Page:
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Illustration: Annelise Capossela/Axios

Even before President Trump took office, an effort was underway to sniff out elements within the intelligence community perceived as disloyal, in yet another example of the deep tensions between the administration and its own intelligence agencies.

Driving the news: In 2017, former CIA officials close to the then-incoming Trump administration assembled a "purge list" of agency personnel they deemed ideologically unaligned with the administration or incompetent, two former agency officials told Axios.

Between the lines: "This was about cleaning house at CIA," said a former senior agency official familiar with the list. While some of the impetus for the list was "score settling," the person said, it was also "the deep state thing": ridding the CIA of "bad guys."

  • Deeply concerned, this official reported the activities of his former colleagues multiple times to his CIA superiors.
  • "This was not a passing thing," the person said. "They were serious about it."
  • At the time, “the Trump administration was paranoid,” recalls another former CIA official. “They thought everyone was going to work against them.”

Details: The list, which began being assembled during the presidential transition, was initially passed from Trump-aligned former agency officials to Steve Bannon, said the former senior CIA official.

  • Some of the personnel targeted for firing worked on Middle East or counterterrorism-oriented operations, said the former senior official. The targeted CIA officials are still working undercover, this person says.
  • The list's generators did possess high-level access within Langley: One such Trump-aligned former agency official was granted at least one in-person meeting with then-CIA Director Mike Pompeo, said the former senior CIA official.

Yes, but: In the end, the list’s authors failed to have the disfavored CIA personnel fired. "The irony is that they never did the purge," recalls the former senior official. "They just reorganized DNI. All the bluster has come to nothing."

Of note: At the time, word about the "purge list" was greeted within the agency more with incredulousness and bemusement than fear, said the former officials.

  • This was partly because of the Trump administration’s plans around the same time to have Stephen Feinberg, a private equity billionaire, undertake an outside review of the U.S. intelligence community.
  • That was considered a more significant and potentially far-reaching move, said the second former CIA official. (In 2018, Feinberg was named chairman of the President’s Intelligence Advisory Board.)

The big picture: Even when unsuccessful, Trump administration efforts to purge people viewed as insufficiently loyal to the president can damage morale and send career officials with institutional expertise looking for an exit. That’s a particular concern in matters of national security.

Meanwhile: The Open Technology Fund, a federally funded nonprofit that supports tech tools for dissidents living under authoritarian regimes abroad, is fighting its own battle over an apparent attempt to either purge its existing leadership or neuter it in favor of a Trump-loyalist alternative organization.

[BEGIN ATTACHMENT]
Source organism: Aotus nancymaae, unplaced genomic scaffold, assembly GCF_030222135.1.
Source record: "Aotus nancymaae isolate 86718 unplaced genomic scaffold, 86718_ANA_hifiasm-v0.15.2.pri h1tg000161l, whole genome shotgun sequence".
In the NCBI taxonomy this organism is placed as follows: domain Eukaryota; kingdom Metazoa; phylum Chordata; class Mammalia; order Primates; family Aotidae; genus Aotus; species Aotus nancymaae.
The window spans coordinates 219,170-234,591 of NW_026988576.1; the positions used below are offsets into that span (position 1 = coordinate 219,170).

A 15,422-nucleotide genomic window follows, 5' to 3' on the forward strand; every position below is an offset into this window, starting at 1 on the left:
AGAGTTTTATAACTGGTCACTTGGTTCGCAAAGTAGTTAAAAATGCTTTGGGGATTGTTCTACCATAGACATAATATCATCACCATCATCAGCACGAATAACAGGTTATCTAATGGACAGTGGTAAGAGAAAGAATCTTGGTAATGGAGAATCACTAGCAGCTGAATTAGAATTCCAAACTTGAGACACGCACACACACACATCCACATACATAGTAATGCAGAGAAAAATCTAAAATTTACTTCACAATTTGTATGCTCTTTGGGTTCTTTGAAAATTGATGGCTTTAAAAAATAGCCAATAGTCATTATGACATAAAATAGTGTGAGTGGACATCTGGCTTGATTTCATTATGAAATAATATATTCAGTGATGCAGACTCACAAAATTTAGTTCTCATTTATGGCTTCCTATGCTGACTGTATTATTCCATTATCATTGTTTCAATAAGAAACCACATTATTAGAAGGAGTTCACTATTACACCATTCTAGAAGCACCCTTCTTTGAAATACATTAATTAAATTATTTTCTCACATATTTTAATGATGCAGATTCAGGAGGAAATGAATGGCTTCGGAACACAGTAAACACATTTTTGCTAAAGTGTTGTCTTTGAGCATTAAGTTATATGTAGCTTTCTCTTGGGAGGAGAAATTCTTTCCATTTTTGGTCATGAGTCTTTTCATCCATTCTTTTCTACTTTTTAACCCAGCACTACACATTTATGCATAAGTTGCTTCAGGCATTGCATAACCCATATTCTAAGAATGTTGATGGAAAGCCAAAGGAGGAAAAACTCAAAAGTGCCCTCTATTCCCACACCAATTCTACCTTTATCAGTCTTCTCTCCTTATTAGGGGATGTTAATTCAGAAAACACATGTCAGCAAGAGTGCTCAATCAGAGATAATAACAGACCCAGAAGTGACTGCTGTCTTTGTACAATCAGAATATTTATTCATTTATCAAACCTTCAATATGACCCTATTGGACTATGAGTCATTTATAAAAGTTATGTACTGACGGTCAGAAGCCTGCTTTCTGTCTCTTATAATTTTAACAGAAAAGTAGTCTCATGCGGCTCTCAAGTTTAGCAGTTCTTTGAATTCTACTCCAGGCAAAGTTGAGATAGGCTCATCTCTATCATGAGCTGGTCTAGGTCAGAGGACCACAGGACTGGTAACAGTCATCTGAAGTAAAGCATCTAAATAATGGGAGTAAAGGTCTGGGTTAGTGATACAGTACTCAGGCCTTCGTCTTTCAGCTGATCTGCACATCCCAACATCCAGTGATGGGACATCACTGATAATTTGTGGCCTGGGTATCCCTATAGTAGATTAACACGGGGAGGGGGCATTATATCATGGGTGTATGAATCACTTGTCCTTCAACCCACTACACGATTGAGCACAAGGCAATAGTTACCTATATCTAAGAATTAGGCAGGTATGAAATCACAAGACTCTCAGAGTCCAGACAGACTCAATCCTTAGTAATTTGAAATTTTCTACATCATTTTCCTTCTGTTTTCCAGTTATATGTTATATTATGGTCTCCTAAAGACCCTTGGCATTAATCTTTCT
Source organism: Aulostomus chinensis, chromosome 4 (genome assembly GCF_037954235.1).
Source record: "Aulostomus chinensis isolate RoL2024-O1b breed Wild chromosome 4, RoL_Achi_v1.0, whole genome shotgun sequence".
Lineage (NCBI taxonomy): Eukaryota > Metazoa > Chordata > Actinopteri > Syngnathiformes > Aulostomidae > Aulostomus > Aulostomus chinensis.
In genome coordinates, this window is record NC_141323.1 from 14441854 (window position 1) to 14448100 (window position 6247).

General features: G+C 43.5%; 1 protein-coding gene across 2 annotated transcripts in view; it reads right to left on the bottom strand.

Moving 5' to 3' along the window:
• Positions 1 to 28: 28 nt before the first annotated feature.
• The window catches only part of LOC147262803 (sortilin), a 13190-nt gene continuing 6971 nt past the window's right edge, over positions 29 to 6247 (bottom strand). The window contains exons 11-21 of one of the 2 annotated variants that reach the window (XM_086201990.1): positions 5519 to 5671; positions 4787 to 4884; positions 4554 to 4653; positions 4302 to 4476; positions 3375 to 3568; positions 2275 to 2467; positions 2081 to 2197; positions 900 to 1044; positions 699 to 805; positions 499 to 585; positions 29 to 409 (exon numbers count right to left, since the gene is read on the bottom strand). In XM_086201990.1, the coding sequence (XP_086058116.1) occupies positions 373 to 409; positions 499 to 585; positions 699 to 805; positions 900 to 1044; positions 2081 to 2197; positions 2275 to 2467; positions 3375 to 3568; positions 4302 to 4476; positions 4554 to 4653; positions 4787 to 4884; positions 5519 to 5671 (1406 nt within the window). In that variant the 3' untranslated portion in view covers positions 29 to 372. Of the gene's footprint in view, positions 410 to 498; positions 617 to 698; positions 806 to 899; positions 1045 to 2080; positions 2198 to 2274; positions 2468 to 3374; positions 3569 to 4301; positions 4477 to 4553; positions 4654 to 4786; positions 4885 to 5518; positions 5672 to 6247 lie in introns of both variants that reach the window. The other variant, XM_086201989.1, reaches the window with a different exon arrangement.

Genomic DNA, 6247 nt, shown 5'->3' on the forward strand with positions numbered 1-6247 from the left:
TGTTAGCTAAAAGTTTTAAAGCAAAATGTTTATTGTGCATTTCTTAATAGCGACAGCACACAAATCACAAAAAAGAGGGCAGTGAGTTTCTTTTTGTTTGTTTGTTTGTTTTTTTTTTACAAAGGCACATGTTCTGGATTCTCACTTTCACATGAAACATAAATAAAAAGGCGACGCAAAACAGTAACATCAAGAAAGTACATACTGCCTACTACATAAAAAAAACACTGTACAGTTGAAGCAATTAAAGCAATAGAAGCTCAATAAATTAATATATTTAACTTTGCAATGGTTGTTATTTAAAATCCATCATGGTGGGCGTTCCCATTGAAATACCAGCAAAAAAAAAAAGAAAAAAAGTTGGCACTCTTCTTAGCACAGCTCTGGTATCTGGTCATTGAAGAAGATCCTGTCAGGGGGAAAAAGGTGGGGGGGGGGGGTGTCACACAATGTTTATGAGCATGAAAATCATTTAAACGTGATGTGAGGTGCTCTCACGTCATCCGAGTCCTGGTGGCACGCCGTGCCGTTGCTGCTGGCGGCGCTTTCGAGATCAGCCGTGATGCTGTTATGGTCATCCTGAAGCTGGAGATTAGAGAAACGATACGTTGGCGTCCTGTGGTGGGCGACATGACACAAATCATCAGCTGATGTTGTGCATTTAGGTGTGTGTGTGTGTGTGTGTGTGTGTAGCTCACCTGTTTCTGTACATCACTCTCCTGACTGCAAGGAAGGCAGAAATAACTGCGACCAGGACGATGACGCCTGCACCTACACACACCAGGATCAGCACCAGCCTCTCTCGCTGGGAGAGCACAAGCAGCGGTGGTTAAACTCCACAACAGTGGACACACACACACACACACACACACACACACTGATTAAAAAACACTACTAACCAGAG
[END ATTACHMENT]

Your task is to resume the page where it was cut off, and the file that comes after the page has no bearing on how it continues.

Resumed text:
• OTF is now calling for an inspector general investigation into the agency that funds it.

Go deeper

How Trump chose disinformation over his own cyber chief

Illustration: Aïda Amer/Axios

President Trump, in announcing the latest in a line of post-election firings, embraced unsubstantiated claims of election hacking over one of his own top cybersecurity officials.

Why it matters: This is only the latest example of an ongoing attempt to purge officials deemed insufficiently loyal to the president. But the potential decapitation of cyber leadership at the Department of Homeland Security could also create expertise gaps during the presidential transition period, making the country less secure.

Scoop: USAID chief tests positive for coronavirus

An Air Force cargo jet delivers USAID supplies to Russia earlier this year. Photo: Mikhail Metzel/TASS via Getty Images

The acting administrator of the United States Agency for International Development informed senior staff Wednesday he has tested positive for coronavirus, two sources familiar with the call tell Axios.

Why it matters: John Barsa, who staffers say rarely wears a mask in their office, is the latest in a series of senior administration officials to contract the virus. His positive diagnosis comes amid broader turmoil at the agency following the election.

Bryan Walsh, author of Future
2 hours ago - Health

COVID-19 shows a bright future for vaccines

Illustration: Annelise Capossela/Axios

Promising results from COVID-19 vaccine trials offer hope not just that the pandemic could be ended sooner than expected, but that medicine itself may have a powerful new weapon.

Why it matters: Vaccines are, in the words of one expert, "the single most life-saving innovation ever," but progress had slowed in recent years. New gene-based technology that sped the arrival of the COVID vaccine will boost the overall field, and could even extend to mass killers like cancer.